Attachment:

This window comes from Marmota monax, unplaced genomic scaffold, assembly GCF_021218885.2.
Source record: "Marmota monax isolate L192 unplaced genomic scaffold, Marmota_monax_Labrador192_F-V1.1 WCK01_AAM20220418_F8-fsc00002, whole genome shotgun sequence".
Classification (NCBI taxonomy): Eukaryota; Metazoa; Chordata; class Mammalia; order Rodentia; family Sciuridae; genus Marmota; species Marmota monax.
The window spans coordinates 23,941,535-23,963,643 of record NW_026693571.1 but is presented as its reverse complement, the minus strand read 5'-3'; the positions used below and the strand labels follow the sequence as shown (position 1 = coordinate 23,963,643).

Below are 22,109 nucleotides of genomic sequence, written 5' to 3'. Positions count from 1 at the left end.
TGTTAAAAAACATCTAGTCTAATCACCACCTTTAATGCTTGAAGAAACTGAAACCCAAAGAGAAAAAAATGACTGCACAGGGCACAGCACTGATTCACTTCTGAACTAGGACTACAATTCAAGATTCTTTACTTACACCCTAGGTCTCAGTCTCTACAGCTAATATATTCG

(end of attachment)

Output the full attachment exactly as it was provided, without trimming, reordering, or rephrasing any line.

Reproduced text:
This window comes from Marmota monax, unplaced genomic scaffold, assembly GCF_021218885.2.
Source record: "Marmota monax isolate L192 unplaced genomic scaffold, Marmota_monax_Labrador192_F-V1.1 WCK01_AAM20220418_F8-fsc00002, whole genome shotgun sequence".
Classification (NCBI taxonomy): Eukaryota; Metazoa; Chordata; class Mammalia; order Rodentia; family Sciuridae; genus Marmota; species Marmota monax.
The window spans coordinates 23,941,535-23,963,643 of record NW_026693571.1 but is presented as its reverse complement, the minus strand read 5'-3'; the positions used below and the strand labels follow the sequence as shown (position 1 = coordinate 23,963,643).

Below are 22,109 nucleotides of genomic sequence, written 5' to 3'. Positions count from 1 at the left end.
TGTTAAAAAACATCTAGTCTAATCACCACCTTTAATGCTTGAAGAAACTGAAACCCAAAGAGAAAAAAATGACTGCACAGGGCACAGCACTGATTCACTTCTGAACTAGGACTACAATTCAAGATTCTTTACTTACACCCTAGGTCTCAGTCTCTACAGCTAATATATTCG